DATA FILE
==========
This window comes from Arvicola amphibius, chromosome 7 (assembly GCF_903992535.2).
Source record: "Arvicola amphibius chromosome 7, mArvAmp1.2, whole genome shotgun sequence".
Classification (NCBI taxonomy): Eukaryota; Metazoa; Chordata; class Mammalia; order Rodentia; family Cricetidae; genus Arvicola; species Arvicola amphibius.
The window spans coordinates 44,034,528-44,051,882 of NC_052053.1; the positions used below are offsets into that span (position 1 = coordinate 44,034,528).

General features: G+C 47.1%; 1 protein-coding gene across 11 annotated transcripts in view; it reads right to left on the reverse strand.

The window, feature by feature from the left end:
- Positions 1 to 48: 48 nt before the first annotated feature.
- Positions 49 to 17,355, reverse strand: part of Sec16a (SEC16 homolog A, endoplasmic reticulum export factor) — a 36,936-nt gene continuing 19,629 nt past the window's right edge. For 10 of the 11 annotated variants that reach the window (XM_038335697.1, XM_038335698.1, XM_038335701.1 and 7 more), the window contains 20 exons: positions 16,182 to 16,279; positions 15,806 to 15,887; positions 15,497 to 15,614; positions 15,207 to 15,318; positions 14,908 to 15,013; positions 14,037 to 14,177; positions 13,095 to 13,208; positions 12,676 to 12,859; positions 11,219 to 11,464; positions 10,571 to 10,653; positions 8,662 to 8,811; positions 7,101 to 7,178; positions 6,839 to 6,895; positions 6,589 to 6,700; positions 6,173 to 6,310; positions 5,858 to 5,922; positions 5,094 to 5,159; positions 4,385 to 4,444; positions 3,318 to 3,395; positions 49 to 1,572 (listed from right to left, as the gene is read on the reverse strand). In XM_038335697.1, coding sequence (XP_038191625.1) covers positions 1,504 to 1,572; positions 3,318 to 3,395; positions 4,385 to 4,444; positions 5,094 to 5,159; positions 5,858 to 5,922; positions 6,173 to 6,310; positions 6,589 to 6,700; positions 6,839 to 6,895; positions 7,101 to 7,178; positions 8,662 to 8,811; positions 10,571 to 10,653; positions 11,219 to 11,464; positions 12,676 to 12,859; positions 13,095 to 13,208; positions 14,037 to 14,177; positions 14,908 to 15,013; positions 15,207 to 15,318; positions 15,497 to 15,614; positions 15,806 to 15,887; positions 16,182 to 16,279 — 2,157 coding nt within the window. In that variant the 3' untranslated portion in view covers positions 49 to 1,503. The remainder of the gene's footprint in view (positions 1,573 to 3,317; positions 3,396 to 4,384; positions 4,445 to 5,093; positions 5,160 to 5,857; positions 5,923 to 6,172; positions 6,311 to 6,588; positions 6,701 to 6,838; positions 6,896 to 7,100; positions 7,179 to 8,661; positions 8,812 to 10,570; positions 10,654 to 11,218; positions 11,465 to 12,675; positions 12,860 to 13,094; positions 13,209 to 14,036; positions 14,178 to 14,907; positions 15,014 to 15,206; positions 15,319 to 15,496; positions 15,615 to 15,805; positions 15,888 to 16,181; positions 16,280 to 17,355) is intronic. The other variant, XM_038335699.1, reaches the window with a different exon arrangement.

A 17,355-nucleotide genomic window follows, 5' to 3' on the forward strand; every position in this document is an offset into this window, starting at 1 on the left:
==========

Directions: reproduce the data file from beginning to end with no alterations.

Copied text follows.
This window comes from Arvicola amphibius, chromosome 7 (assembly GCF_903992535.2).
Source record: "Arvicola amphibius chromosome 7, mArvAmp1.2, whole genome shotgun sequence".
Classification (NCBI taxonomy): Eukaryota; Metazoa; Chordata; class Mammalia; order Rodentia; family Cricetidae; genus Arvicola; species Arvicola amphibius.
The window spans coordinates 44,034,528-44,051,882 of NC_052053.1; the positions used below are offsets into that span (position 1 = coordinate 44,034,528).

General features: G+C 47.1%; 1 protein-coding gene across 11 annotated transcripts in view; it reads right to left on the reverse strand.

The window, feature by feature from the left end:
- Positions 1 to 48: 48 nt before the first annotated feature.
- Positions 49 to 17,355, reverse strand: part of Sec16a (SEC16 homolog A, endoplasmic reticulum export factor) — a 36,936-nt gene continuing 19,629 nt past the window's right edge. For 10 of the 11 annotated variants that reach the window (XM_038335697.1, XM_038335698.1, XM_038335701.1 and 7 more), the window contains 20 exons: positions 16,182 to 16,279; positions 15,806 to 15,887; positions 15,497 to 15,614; positions 15,207 to 15,318; positions 14,908 to 15,013; positions 14,037 to 14,177; positions 13,095 to 13,208; positions 12,676 to 12,859; positions 11,219 to 11,464; positions 10,571 to 10,653; positions 8,662 to 8,811; positions 7,101 to 7,178; positions 6,839 to 6,895; positions 6,589 to 6,700; positions 6,173 to 6,310; positions 5,858 to 5,922; positions 5,094 to 5,159; positions 4,385 to 4,444; positions 3,318 to 3,395; positions 49 to 1,572 (listed from right to left, as the gene is read on the reverse strand). In XM_038335697.1, coding sequence (XP_038191625.1) covers positions 1,504 to 1,572; positions 3,318 to 3,395; positions 4,385 to 4,444; positions 5,094 to 5,159; positions 5,858 to 5,922; positions 6,173 to 6,310; positions 6,589 to 6,700; positions 6,839 to 6,895; positions 7,101 to 7,178; positions 8,662 to 8,811; positions 10,571 to 10,653; positions 11,219 to 11,464; positions 12,676 to 12,859; positions 13,095 to 13,208; positions 14,037 to 14,177; positions 14,908 to 15,013; positions 15,207 to 15,318; positions 15,497 to 15,614; positions 15,806 to 15,887; positions 16,182 to 16,279 — 2,157 coding nt within the window. In that variant the 3' untranslated portion in view covers positions 49 to 1,503. The remainder of the gene's footprint in view (positions 1,573 to 3,317; positions 3,396 to 4,384; positions 4,445 to 5,093; positions 5,160 to 5,857; positions 5,923 to 6,172; positions 6,311 to 6,588; positions 6,701 to 6,838; positions 6,896 to 7,100; positions 7,179 to 8,661; positions 8,812 to 10,570; positions 10,654 to 11,218; positions 11,465 to 12,675; positions 12,860 to 13,094; positions 13,209 to 14,036; positions 14,178 to 14,907; positions 15,014 to 15,206; positions 15,319 to 15,496; positions 15,615 to 15,805; positions 15,888 to 16,181; positions 16,280 to 17,355) is intronic. The other variant, XM_038335699.1, reaches the window with a different exon arrangement.

A 17,355-nucleotide genomic window follows, 5' to 3' on the forward strand; every position in this document is an offset into this window, starting at 1 on the left: